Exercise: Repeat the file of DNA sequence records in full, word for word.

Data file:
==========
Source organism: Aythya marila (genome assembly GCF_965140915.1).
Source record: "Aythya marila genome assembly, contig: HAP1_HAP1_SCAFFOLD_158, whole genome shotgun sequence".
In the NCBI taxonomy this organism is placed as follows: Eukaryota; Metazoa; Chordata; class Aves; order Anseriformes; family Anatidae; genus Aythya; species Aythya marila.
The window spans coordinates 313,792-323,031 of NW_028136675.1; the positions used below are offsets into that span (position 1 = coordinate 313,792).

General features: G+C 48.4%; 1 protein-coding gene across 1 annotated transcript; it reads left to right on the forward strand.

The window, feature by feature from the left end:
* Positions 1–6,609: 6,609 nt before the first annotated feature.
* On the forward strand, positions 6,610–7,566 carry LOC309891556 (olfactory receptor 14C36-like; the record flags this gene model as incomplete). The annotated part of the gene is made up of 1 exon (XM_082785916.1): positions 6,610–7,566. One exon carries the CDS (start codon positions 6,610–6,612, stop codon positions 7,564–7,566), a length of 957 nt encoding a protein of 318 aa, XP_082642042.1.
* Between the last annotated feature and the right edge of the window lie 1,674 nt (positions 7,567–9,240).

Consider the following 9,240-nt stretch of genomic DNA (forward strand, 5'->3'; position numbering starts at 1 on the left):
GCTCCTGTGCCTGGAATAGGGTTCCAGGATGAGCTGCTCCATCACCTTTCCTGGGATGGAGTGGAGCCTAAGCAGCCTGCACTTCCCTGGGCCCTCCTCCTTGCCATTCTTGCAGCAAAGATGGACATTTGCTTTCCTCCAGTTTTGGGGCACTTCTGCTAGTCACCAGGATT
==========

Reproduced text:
Source organism: Aythya marila (genome assembly GCF_965140915.1).
Source record: "Aythya marila genome assembly, contig: HAP1_HAP1_SCAFFOLD_158, whole genome shotgun sequence".
In the NCBI taxonomy this organism is placed as follows: Eukaryota; Metazoa; Chordata; class Aves; order Anseriformes; family Anatidae; genus Aythya; species Aythya marila.
The window spans coordinates 313,792-323,031 of NW_028136675.1; the positions used below are offsets into that span (position 1 = coordinate 313,792).

General features: G+C 48.4%; 1 protein-coding gene across 1 annotated transcript; it reads left to right on the forward strand.

The window, feature by feature from the left end:
* Positions 1–6,609: 6,609 nt before the first annotated feature.
* On the forward strand, positions 6,610–7,566 carry LOC309891556 (olfactory receptor 14C36-like; the record flags this gene model as incomplete). The annotated part of the gene is made up of 1 exon (XM_082785916.1): positions 6,610–7,566. One exon carries the CDS (start codon positions 6,610–6,612, stop codon positions 7,564–7,566), a length of 957 nt encoding a protein of 318 aa, XP_082642042.1.
* Between the last annotated feature and the right edge of the window lie 1,674 nt (positions 7,567–9,240).

Consider the following 9,240-nt stretch of genomic DNA (forward strand, 5'->3'; position numbering starts at 1 on the left):
GCTCCTGTGCCTGGAATAGGGTTCCAGGATGAGCTGCTCCATCACCTTTCCTGGGATGGAGTGGAGCCTAAGCAGCCTGCACTTCCCTGGGCCCTCCTCCTTGCCATTCTTGCAGCAAAGATGGACATTTGCTTTCCTCCAGTTTTGGGGCACTTCTGCTAGTCACCAGGATT